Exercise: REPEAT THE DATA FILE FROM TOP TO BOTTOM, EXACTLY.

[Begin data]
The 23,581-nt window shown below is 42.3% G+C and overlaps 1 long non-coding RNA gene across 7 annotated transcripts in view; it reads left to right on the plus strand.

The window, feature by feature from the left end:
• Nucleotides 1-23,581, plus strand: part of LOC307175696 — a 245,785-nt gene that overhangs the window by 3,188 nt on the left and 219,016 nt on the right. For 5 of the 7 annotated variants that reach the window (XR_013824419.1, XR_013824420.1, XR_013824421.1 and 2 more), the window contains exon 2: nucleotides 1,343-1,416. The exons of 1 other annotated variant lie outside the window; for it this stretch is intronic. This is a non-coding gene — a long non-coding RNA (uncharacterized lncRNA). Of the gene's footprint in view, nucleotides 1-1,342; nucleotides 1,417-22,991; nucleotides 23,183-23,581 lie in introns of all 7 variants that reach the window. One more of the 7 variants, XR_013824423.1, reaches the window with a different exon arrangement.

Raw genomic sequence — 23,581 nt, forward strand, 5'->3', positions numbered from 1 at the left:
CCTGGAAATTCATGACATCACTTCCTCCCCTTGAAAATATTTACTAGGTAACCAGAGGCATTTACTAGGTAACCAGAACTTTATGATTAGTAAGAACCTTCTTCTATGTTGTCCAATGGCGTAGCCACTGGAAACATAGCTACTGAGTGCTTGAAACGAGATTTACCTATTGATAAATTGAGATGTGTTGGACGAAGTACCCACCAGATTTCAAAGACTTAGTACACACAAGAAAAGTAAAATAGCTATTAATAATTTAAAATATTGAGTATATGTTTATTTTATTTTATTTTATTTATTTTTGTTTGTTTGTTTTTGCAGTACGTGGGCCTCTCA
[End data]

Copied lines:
The 23,581-nt window shown below is 42.3% G+C and overlaps 1 long non-coding RNA gene across 7 annotated transcripts in view; it reads left to right on the plus strand.

The window, feature by feature from the left end:
• Nucleotides 1-23,581, plus strand: part of LOC307175696 — a 245,785-nt gene that overhangs the window by 3,188 nt on the left and 219,016 nt on the right. For 5 of the 7 annotated variants that reach the window (XR_013824419.1, XR_013824420.1, XR_013824421.1 and 2 more), the window contains exon 2: nucleotides 1,343-1,416. The exons of 1 other annotated variant lie outside the window; for it this stretch is intronic. This is a non-coding gene — a long non-coding RNA (uncharacterized lncRNA). Of the gene's footprint in view, nucleotides 1-1,342; nucleotides 1,417-22,991; nucleotides 23,183-23,581 lie in introns of all 7 variants that reach the window. One more of the 7 variants, XR_013824423.1, reaches the window with a different exon arrangement.

Raw genomic sequence — 23,581 nt, forward strand, 5'->3', positions numbered from 1 at the left:
CCTGGAAATTCATGACATCACTTCCTCCCCTTGAAAATATTTACTAGGTAACCAGAGGCATTTACTAGGTAACCAGAACTTTATGATTAGTAAGAACCTTCTTCTATGTTGTCCAATGGCGTAGCCACTGGAAACATAGCTACTGAGTGCTTGAAACGAGATTTACCTATTGATAAATTGAGATGTGTTGGACGAAGTACCCACCAGATTTCAAAGACTTAGTACACACAAGAAAAGTAAAATAGCTATTAATAATTTAAAATATTGAGTATATGTTTATTTTATTTTATTTTATTTATTTTTGTTTGTTTGTTTTTGCAGTACGTGGGCCTCTCA